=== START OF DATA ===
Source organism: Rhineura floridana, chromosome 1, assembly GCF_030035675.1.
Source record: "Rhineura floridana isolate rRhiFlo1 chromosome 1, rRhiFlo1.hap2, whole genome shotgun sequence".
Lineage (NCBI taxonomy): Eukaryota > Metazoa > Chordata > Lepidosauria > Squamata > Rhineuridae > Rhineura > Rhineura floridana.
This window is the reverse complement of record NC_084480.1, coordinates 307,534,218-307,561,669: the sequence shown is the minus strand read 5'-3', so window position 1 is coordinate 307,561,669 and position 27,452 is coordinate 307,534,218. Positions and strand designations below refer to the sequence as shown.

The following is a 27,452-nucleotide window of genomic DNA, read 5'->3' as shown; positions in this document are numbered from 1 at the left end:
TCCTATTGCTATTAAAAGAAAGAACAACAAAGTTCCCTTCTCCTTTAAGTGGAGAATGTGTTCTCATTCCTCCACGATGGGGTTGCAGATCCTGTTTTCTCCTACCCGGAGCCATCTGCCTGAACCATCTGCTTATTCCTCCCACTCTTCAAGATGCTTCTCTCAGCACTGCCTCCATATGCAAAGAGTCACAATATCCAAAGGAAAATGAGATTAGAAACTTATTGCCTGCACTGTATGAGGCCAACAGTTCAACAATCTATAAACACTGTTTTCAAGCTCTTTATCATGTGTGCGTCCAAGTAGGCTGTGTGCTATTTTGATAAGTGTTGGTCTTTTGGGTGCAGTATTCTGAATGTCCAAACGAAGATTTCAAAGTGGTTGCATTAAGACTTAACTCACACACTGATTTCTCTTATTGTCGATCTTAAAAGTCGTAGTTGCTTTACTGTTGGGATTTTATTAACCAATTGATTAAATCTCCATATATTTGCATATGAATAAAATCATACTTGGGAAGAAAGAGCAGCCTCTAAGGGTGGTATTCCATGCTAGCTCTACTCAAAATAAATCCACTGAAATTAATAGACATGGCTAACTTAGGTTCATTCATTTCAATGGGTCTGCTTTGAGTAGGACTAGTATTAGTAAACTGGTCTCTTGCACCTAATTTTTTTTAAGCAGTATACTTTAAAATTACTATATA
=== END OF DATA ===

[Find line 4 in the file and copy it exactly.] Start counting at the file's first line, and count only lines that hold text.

This window is the reverse complement of record NC_084480.1, coordinates 307,534,218-307,561,669: the sequence shown is the minus strand read 5'-3', so window position 1 is coordinate 307,561,669 and position 27,452 is coordinate 307,534,218. Positions and strand designations below refer to the sequence as shown.